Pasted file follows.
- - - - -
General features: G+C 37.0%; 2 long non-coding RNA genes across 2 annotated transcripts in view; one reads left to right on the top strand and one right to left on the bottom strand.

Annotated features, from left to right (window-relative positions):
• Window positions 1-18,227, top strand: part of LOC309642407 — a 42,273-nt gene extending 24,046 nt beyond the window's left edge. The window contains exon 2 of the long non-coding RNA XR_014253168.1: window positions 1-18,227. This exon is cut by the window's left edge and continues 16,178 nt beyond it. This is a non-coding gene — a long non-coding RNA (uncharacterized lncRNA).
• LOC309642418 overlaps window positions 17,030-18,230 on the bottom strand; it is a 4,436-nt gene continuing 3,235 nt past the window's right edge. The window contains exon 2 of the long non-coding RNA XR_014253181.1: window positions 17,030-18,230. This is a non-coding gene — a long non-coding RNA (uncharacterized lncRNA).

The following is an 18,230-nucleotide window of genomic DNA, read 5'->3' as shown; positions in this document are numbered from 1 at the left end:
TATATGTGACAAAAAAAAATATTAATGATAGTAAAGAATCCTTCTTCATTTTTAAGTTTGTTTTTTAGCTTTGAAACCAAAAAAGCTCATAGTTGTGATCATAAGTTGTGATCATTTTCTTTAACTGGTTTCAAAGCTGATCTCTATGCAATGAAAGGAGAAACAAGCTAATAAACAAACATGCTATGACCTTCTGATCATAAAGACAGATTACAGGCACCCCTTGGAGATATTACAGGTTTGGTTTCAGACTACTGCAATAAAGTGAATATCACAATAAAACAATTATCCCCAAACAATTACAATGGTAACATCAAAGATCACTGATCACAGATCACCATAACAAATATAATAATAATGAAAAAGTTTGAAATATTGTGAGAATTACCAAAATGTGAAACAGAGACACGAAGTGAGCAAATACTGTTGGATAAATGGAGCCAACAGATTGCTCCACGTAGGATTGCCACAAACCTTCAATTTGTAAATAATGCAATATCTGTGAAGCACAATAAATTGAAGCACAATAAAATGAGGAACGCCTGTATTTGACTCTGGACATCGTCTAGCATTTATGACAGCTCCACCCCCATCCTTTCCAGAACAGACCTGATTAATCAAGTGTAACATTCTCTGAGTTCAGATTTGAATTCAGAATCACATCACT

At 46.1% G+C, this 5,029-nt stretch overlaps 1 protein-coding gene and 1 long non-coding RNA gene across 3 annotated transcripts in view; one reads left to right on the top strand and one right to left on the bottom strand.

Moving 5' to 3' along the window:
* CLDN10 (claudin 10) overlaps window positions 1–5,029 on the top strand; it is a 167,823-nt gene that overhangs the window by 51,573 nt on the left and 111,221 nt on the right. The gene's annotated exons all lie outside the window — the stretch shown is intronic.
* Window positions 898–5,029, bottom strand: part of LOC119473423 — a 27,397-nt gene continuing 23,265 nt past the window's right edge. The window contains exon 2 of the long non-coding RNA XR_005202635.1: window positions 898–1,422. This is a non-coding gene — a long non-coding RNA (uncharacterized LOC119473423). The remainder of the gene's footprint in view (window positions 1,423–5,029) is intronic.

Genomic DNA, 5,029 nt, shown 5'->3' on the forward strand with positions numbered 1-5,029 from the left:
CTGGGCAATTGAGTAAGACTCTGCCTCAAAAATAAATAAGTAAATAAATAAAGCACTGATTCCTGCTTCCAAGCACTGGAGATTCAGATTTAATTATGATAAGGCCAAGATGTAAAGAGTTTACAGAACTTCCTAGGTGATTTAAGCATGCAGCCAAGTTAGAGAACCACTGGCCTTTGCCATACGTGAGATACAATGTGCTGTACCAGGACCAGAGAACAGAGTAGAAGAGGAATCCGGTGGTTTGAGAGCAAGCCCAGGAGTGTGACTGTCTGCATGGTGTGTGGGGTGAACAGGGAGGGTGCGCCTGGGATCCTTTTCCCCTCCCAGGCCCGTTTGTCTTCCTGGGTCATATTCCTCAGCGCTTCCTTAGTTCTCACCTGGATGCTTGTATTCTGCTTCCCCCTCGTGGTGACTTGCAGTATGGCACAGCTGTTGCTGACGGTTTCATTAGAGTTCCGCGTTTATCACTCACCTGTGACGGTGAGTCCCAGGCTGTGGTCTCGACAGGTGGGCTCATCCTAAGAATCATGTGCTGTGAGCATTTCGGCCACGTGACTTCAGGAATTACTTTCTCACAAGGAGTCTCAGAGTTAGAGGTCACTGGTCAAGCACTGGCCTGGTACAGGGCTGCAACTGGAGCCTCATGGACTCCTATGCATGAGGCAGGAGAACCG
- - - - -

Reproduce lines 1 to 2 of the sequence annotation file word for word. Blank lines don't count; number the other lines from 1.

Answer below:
General features: G+C 37.0%; 2 long non-coding RNA genes across 2 annotated transcripts in view; one reads left to right on the top strand and one right to left on the bottom strand.

Annotated features, from left to right (window-relative positions):